At long last, it seems the flood of negative publicity flowing from the consumer press and electronic media about the food industry has been stanched, knock on wood.
The abatement of the publicity flow was fairly predictable to those of us who have spent a good many years in the editorial business. That's because certain stories tend to become fashionable, prompting one media outlet to endeavor to outrun competitors by bulking up whatever the concern du jour might be. At some point, though, reader and viewer fatigue and suspicion set in. At about the same time, fatigue plagues the editors or producers responsible for pursuing the big story. So with that, the issue fades away.
But all the same, there's still one issue lurking that holds the potential to deliver the big hit to the industry: That's the issue of the pathogenic content of meat products sold in supermarkets and elsewhere.
It seems that hardly a week has passed this summer without some news surfacing to the effect that in one region or another of this big nation, illness connected with contaminated meat has materialized.
It might be successfully argued that, in fact, no more food-borne illness exists now than did earlier, but that means of detection have improved along with the eagerness to publicize such events.
Be that as it may, the real question is what should the industry do about meat-related illness, and will action be taken before or after an important supermarket category is severely damaged?
In a bid to answer that question, a task force earlier this month issued a 50-page report with the arcane but important title "Solving the E. Coli 0157:H7 Problem."
In an unusual bit of cross-industry cooperation, the task force members were drawn from a wide spectrum, including retailing (Vons Cos.), fast food (McDonald's Corp.), packing, research and government. The whole effort was knit together by the National Live Stock and Meat Board, Chicago.
The very fact that the task force was seated and talked about the problem is of value in sounding a note of urgency.
But what to do? The task force proposed modest recommendations that may do something to move various industry elements toward the goal of pathogen-free product. Some of the recommendations of the proposal -- which contemplates a "farm-to-table" effort -- are outlined in a news article, written by Fresh Foods Editor Louise Kramer, on Page 27 of this issue of SN.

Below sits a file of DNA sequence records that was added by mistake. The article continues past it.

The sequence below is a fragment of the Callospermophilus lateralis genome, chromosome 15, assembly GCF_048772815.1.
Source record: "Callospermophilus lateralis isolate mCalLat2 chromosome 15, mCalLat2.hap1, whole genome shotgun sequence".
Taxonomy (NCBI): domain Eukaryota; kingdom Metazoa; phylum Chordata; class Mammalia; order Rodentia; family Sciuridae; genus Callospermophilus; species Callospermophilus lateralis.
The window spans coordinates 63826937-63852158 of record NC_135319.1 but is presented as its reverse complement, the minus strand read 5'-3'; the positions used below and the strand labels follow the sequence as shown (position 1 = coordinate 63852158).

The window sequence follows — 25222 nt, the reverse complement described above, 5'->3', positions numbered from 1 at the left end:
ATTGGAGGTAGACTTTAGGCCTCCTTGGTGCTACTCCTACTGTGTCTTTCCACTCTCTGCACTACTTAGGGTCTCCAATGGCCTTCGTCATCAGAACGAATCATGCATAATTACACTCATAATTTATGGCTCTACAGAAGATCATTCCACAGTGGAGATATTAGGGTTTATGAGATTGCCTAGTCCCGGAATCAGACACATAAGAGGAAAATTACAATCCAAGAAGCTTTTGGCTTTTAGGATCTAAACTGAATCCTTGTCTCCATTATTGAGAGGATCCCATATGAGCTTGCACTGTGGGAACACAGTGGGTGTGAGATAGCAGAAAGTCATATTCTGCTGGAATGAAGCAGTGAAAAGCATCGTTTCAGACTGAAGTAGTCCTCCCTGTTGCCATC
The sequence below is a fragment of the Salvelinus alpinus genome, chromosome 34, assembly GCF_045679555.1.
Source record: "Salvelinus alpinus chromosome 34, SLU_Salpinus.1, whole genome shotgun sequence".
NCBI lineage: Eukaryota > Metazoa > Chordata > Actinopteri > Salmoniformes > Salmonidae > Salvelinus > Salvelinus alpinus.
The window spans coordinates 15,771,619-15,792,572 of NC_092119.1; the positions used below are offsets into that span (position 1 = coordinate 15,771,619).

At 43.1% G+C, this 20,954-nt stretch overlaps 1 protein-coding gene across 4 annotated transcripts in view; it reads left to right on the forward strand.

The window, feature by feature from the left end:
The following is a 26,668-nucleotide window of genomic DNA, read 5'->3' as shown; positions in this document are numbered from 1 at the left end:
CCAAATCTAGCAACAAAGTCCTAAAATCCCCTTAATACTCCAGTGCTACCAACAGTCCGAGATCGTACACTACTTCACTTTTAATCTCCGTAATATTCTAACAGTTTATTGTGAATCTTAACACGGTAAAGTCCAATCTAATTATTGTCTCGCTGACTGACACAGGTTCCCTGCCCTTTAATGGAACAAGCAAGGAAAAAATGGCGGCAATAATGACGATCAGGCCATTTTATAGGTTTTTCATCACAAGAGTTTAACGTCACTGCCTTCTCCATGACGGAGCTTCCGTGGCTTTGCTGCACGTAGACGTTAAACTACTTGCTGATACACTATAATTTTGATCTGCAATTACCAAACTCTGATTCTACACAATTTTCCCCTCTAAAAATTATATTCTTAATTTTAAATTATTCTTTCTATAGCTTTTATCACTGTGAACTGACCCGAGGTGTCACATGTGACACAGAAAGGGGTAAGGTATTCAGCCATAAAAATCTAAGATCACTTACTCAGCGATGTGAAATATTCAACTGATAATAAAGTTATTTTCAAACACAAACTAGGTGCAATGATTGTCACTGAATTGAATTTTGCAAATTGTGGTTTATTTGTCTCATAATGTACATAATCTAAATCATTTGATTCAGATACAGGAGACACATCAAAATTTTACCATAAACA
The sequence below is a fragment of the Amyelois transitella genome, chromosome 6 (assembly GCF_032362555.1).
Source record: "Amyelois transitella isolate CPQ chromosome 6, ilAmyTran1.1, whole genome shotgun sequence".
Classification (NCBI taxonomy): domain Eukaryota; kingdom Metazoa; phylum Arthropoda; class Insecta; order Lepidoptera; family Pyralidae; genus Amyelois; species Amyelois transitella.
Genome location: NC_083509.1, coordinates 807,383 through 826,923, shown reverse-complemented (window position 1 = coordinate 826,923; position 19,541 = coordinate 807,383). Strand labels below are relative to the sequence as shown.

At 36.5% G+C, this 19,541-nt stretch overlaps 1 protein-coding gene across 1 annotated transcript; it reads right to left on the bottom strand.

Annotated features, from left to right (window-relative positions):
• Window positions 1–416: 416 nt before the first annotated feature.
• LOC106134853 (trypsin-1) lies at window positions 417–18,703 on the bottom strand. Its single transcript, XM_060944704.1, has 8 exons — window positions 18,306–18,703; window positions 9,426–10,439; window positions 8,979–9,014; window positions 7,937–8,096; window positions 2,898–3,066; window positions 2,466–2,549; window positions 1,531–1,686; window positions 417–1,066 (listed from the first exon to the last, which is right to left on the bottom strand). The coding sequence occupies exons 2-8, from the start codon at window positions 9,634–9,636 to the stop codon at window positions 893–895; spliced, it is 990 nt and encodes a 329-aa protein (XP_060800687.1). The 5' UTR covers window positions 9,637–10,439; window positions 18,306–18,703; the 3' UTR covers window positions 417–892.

Perhaps of most immediate concern are the actions recommended for supermarket retailers. Those include implementation of the Hazard Analysis Critical Control Point (HACCP) initiative, the certification of market managers and the use of a package symbol intended to attest to consumers that the training has taken place.
Also stressed is the importance of the development of a code that would allow the source of product received at retail to be traced to the earlier production stage. And retailers are encouraged to participate in activities intended to help consumers understand that, once product leaves the store, they are responsible for proper care and preparation.
These suggestions about retail action are useful, if minimalist. What may portend more change are the disquieting passages in the report showing how little is understood about this strain of E. coli and how factors such as bovine feed, care and transportation may, or may not, lead to its spread. It may happen that further research will make it plain that shorter and better-controlled production chains are needed. That could argue for a future with less in-store fabrication and more centralized production.